Tense and worried over failure, I talked fast trying to sum up the 1960s and the meaning of revolution. I could see them trying to follow me, but I just kept going faster and faster talking about Vietnam, flower power, and who knows what else? But I ended with a crowning glory by saying, “Actually, revolutions are passé. They don’t happen anymore.”
The look that crossed my new husband’s face was one of horror, incredulity, and amusement, and I knew I had quite possibly said the dumbest thing ever to a class of Chinese teachers who’d lived through something called “The Cultural Revolution.” (I made a mental note to look it up.)
It was a British teacher, Patrick Tilbury, who was also teaching at Ningbo, who gave me a crash course on the history of the Cultural Revolution that night, and I apologized during the next class meeting – my own kind of “self-criticism” that so many Chinese intellectuals and artists had to endure during the Cultural Revolution when the young teenaged Red Guards terrorized cities, and professors were sent to the countryside to be “re-educated” by doing manual labor.
A book called LIFE AND DEATH IN SHANGHAI by Nien Cheng was excerpted in TIME or NEWSWEEK later that year, and as I read her story, the shame of that day just intensified, but I loved the book.
The class got a bit better or at least we had “heated debates” and “very interesting discussions.” I showed them the only two English movies available: “Kramer Vs. Kramer” and “Amadeus.” I fell in love with these movies in an irrational way – maybe because they were the only English movies around. I wanted the Chinese teachers to be deeply moved and changed by them. But Ms. Xing, after viewing “Kramer Vs. Kramer,” said matter-of-factly, “All Americans get the divorce. Perhaps you will too, Mrs. Kiffen. It is most likely, do you not think? You are young now, but perhaps in five or ten years? American women like their boyfriends too much.”
I defended my new marriage, but she just smiled and would not be dissuaded. Later, though, Ms. Xing told me that when she was in labor at a bus stop about to have her daughter, her husband proceeded to read her verses from Chairman Mao’s Red Book to give her courage and stamina. Her laughter told me she thought he was a very silly man.
When I showed the teachers “Amadeus,” Mr. Fang slipped out before the movie was over but announced upon leaving, “I prefer murder mysteries so perhaps Mrs. Kiffen, you could introduce us to the great murder mysteries of literature.”
I used to tell people that we spent our first year of marriage in China, but it was actually eight months. Professor Qiu Ke’an, a frail and serene Shakespearian scholar and translator, who survived the Cultural Revolution, actually liked our teaching and wanted us to stay longer.
Kiffen loved China and picked up the local Ningbo dialect easily. He was more than happy to stay in a country where it was like being famous and crowds gathered to hear us talk or strangers fell in step with the unwavering question: “May I practice my English with you?”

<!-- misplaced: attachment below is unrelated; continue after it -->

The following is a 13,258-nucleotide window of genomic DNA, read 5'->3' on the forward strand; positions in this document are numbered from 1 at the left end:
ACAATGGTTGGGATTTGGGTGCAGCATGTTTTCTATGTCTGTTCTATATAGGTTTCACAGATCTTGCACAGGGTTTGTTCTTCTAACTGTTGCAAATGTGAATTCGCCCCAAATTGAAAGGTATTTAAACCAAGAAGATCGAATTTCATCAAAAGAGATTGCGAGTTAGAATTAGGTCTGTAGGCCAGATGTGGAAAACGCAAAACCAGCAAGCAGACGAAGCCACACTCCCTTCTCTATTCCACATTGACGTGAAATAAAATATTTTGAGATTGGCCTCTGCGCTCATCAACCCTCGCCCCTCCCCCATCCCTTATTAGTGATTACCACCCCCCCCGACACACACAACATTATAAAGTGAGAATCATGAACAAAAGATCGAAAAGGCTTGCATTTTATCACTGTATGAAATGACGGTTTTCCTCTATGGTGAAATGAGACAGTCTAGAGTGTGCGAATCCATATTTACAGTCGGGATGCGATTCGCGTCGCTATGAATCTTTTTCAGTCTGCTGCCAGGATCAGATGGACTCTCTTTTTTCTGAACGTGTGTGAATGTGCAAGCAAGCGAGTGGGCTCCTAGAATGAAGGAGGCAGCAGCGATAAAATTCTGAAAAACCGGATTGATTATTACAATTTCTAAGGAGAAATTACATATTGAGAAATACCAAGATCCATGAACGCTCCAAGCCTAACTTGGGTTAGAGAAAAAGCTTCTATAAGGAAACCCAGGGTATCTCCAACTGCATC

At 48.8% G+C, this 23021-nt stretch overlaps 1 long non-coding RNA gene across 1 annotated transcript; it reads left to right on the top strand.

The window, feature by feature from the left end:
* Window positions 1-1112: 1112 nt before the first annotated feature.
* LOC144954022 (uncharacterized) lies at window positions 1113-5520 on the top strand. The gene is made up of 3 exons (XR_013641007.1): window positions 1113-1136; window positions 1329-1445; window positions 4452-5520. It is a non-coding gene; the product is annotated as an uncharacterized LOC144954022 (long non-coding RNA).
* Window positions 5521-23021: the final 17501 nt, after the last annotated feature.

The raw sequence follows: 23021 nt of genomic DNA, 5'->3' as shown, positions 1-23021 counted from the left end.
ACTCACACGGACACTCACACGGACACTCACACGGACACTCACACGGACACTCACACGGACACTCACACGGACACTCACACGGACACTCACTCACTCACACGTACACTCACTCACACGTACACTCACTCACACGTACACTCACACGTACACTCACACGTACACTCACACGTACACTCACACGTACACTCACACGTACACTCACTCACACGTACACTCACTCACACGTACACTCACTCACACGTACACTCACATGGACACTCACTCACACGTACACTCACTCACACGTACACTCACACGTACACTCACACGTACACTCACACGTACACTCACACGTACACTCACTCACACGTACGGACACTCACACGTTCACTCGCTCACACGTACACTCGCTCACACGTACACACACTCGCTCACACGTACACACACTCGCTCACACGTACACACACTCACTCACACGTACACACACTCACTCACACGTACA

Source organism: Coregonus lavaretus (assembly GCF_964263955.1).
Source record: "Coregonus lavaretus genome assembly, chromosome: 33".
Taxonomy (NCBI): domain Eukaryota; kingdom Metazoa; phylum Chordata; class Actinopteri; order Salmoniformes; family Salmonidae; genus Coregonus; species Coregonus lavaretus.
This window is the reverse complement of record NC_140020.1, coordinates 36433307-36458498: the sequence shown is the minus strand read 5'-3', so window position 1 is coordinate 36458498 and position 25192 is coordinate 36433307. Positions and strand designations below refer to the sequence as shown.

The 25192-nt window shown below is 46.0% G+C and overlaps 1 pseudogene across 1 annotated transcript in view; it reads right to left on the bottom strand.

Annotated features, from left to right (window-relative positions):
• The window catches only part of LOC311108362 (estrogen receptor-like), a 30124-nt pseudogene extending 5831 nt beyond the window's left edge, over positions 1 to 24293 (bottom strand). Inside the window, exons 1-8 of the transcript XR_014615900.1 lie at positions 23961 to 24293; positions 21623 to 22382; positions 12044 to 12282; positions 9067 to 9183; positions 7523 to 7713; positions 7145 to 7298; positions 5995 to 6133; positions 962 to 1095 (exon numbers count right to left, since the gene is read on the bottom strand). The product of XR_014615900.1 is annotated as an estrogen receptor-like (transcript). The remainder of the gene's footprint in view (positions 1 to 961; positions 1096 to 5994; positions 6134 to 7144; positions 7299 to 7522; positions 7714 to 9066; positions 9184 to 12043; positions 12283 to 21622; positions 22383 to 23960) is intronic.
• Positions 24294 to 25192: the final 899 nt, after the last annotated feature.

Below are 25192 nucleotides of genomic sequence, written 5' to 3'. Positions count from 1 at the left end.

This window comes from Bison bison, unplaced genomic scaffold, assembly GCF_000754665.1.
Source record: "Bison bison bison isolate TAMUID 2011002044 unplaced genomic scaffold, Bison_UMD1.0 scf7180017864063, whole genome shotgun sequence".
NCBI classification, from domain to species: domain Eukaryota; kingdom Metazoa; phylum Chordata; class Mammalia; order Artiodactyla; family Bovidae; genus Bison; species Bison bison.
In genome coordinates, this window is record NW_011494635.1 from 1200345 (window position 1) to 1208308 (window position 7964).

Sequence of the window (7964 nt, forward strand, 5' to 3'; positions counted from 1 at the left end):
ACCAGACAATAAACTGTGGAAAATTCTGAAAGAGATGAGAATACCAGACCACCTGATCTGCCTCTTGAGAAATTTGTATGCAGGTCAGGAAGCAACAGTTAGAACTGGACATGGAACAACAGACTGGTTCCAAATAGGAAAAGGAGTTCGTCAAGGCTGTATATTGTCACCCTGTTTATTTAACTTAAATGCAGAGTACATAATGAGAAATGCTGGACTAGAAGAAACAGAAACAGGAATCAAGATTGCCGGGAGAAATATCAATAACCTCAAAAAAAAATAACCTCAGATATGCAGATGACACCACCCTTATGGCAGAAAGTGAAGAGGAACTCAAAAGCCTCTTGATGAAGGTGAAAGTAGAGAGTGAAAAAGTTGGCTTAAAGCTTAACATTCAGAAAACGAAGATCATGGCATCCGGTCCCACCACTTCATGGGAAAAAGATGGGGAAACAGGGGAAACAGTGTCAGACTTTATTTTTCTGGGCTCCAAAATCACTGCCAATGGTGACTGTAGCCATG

But I wanted to get home so our lives could begin in New York or LA or Chicago. (We hadn’t decided where yet, but they were waiting for us somewhere.) I missed overhearing conversations and bread and yogurt and cheese. I missed my privacy and autonomy, because no matter what we did – a late night walk in the rice fields or a trip by bike into town or teaching theatre drew comment: “Perhaps you walked very late last night, Mr. and Mrs. Kiffen” or “Perhaps you are too tired from your bike ride, Mr. and Mrs. Kiffen” or “Perhaps, it is not your job to teach ‘play acting’ but rather ‘Intensive English.’”
The night we were invited to stay another year, we all got drunk on rice wine at a teacher banquet (Professor Qiu did not) and sang “Auld Lang Syne,” the hit song of every gathering during those eight months. I agreed to stay, flattered, but then, later and sober, it dawned on me that staying would mean a whole year more. At the age of 25, that seemed like eternity. I stared out the classroom windows at the rice fields surrounding Ningbo University, a water buffalo frolicking in the fields like some giant Labrador retriever, and I started to cry.
We used the money we’d made and bought tickets on the Trans-Siberian Railroad. We traveled from Beijing to Berlin and during those ten days on the train, I wondered if I had failed China. Should we have stayed? Isak Dineson didn’t pack up after eight months. I thought of Ms. Lee, a lovely woman, whose piano was stolen during the Cultural Revolution and finally given back only in 1987.
I thought of Professor Qiu asking us to please stay and teaching us about Moon doorways and of his translations of Shakespeare. I thought of the intense crowds and how they’d stick babies through bus windows, fighting to get a seat. I thought of the time we’d brought home a live chicken from the street market that Kiffen killed in the bathroom so he could make baked chicken. I thought of my freshman English students performing plays on the stage of the chemistry lab platform, giant insects flying in from the rice fields. I thought of the two bottles of creamy milk and two bottles of thick Ningbo beer delivered every day by the foreign guest-house workers. I thought of the Bourgeois Liberalism Campaign while we were there and the forced Saturday classes in Marxism for the students and army training.
Before we left, I was invited to do a voice-over for an infomercial called: “Ningbo – City of New Vigor” to invite foreign investment. It took five hours to record, stopping and starting all over again. Mr. Fang, the one who loved mysteries, was my director. “Perhaps you can try to sound very enthusiastic. You have a beautiful and very clear speaking voice.” I did my best, and I actually enjoyed my day with Mr. Fang, who said, as we parted, “Please invite your friends to invest in Ningbo: City of new vigor.” I said I would try.
Now China has become a country of “new vigor,” and probably one I wouldn’t recognize. But mostly, I think of standing before a class of Chinese teachers, who had lived and suffered during the Cultural Revolution. The day I apologized, they only said, “It was a very difficult time in China.” From the looks on their faces, I knew not to ask more. I had learned at least that much.
Kerry Madden is the author of the Maggie Valley Trilogy: GENTLE'S HOLLER, LOUISIANA'S SONG, and JESSIE'S MOUNTAIN. Her website is: www.kerrymadden.com